Technology vs. Tradition: An Ode to the Paperback Novel

With the onset and advance of technology, we are constantly being faced with new challenges and choices that our predecessors had not encountered. In my house of 20-something student winos, we have recently been debating a particular issue with considerable passion: The E-Reader versus The Traditional Novel.

In one corner, we have the e-reader. Slim, compact, with storage for hundreds and hundreds of tomes, the e-reader is the undisputed winner when it comes to travel. Being the young world travellers that we are, it’s great to be able to carry the 30 books we’ll tear through during our journey in one little pocket.

Mine was invaluable as I was backpacking across New Zealand and the Middle East, with every book I wanted at my fingertips. The user-friendly screen is a matte, dull white, and the print legible, closer in appearance and readability to a real book, as opposed to the backlit screen of an iPad or a computer.

With Wi-Fi capability and access to the Amazon database, nearly every book you can think of is available for relatively cheap (no printing costs), and many of the classics, like Moby Dick or Crime and Punishment, are available for free. Some textbooks are even becoming available online, negating the need to carry 3,000-pound bookbags between classes, while the annotating, quote-selection, dictionary and highlighting capabilities save time and effort. All in all, a smooth, useful contraption that can certainly make every day life a lot easier for the heavy-duty reader.

Opposing the e-reader, we have the traditional paperback novel. Durable, classic and much less prone to electrical glitches and dead batteries than its competitor, the novel can be bulky and awkward, though it is much more impervious to wine-related damage.

To admit our bias right off the bat, nearly every one of my book-obsessed roommates swears by the old-fashioned page-turner, though at first we couldn’t tell you why. Upon further discussion, we came to the following realizations and conclusions.

The battery issue is a big one. It’s a truly panic-inducing moment when your book dies and suddenly, you have absolutely NO reading material, or at least not until you locate a power outlet. But the real clincher is the sharing aspect. We (along with almost every other book-enthusiast) love to share our books, plying each other with stacks of our favourite novels and then interrogating the reader ruthlessly for their impressions and opinions. You can’t do that with an e-reader, not unless you’re willing to lend them your device and lose your own book in progress. There is no capacity for file-sharing between readers (or not legally, anyway), so each e-book must be purchased and used by only one person. This also removes the inspiration aspect – when we can walk into each others’ rooms to check out their personal libraries, or browse through our communal living room bookshelf and be inspired. We peruse slowly through the spines, recognizing covers or titles and saying, “Oh yeah! I meant to read that! I’ll just grab it now.”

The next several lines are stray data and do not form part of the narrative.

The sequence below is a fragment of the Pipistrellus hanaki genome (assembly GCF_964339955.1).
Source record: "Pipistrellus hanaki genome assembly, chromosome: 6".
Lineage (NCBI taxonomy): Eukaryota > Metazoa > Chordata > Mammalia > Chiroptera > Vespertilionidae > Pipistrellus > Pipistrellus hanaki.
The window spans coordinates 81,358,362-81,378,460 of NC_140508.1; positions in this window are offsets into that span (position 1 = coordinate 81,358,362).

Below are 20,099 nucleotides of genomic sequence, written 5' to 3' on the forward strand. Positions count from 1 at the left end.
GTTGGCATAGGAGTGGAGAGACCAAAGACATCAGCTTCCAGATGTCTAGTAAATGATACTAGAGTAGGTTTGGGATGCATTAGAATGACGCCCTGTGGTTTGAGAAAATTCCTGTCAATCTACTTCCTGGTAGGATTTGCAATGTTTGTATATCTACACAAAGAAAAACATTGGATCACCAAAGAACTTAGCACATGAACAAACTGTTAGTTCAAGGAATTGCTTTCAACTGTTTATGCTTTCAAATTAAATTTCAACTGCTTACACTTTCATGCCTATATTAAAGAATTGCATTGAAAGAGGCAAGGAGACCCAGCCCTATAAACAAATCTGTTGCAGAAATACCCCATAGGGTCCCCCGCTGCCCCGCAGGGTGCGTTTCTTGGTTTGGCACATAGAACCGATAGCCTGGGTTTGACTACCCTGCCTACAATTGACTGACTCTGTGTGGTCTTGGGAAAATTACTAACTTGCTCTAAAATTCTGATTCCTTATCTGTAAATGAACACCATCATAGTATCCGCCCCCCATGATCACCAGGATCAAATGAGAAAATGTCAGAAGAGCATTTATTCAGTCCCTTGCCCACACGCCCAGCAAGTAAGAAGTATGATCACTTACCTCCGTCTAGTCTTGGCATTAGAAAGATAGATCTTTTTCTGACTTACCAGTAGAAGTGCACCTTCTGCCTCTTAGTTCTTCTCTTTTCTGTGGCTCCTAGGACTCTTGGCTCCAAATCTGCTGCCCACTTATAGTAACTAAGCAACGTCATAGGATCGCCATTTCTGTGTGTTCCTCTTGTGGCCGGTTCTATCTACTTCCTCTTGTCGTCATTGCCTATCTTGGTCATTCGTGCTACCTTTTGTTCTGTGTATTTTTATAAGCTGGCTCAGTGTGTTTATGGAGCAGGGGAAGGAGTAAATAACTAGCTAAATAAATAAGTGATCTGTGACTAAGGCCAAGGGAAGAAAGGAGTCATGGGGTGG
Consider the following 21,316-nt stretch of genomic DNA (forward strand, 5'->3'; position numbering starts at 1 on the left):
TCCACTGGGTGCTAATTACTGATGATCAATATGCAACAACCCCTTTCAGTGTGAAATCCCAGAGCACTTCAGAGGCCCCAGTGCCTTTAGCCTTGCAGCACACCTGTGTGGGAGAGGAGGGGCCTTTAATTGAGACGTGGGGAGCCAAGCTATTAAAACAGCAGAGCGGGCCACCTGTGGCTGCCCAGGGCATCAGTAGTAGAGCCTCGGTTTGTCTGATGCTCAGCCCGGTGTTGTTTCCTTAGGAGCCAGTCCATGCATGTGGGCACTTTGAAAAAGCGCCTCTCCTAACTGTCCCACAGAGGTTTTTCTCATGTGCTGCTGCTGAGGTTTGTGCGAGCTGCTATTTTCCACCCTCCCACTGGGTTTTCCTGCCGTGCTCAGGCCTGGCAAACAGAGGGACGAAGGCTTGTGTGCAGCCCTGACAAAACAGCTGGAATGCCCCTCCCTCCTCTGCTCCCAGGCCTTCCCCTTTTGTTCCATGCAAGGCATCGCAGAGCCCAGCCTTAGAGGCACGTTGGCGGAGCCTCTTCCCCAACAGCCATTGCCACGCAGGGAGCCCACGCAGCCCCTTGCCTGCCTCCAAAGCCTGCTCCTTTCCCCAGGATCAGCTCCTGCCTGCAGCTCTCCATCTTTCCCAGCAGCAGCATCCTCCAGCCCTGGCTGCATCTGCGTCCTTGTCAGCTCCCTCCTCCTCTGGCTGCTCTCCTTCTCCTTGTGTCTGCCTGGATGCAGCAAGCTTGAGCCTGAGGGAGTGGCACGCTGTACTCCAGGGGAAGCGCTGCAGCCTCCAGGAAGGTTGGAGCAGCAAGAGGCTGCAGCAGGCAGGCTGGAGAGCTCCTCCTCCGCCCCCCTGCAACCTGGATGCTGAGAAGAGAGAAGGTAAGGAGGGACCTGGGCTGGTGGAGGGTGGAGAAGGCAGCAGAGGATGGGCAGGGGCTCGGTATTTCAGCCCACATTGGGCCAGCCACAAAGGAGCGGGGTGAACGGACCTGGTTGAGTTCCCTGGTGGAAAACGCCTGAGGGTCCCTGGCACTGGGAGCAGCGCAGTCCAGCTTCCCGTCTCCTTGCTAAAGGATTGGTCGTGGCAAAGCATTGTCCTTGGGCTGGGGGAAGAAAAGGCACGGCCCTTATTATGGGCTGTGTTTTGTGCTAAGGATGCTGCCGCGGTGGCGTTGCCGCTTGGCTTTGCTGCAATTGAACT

Finally, there’s the aspect of physical copy. As my roommate, Jess, puts it, “I think everyone agrees: nothing beats the feel of a book in your hands. Books will be books forever.”

Call us old-fashioned, or pretentious, or hipster, or whatever you like, but we all place significant value on being able to hold a book in your hands. And, as Jess also pointed out, there’s nothing like walking into an old bookstore and inhaling that inviting, old-book smell as you survey the countless possibilities. All those old volumes accumulated from god-knows-when evokes another thought, as well: books will be there long after their author is dead and gone. A book is the physical, thought-filled testament to their existence and their work.

In conclusion, I think that the e-reader is a fantastic invention that has many merits and will be continually upgraded over time as it makes many peoples’ lives easier. But for my part, and that of my book-devoted roommates, so long as we’re not on the road, it’ll be good, old-fashioned paperbacks in our hands and taking up excessive amounts of space on our shelves.

Not to mention, books make good coasters. For wine and things.

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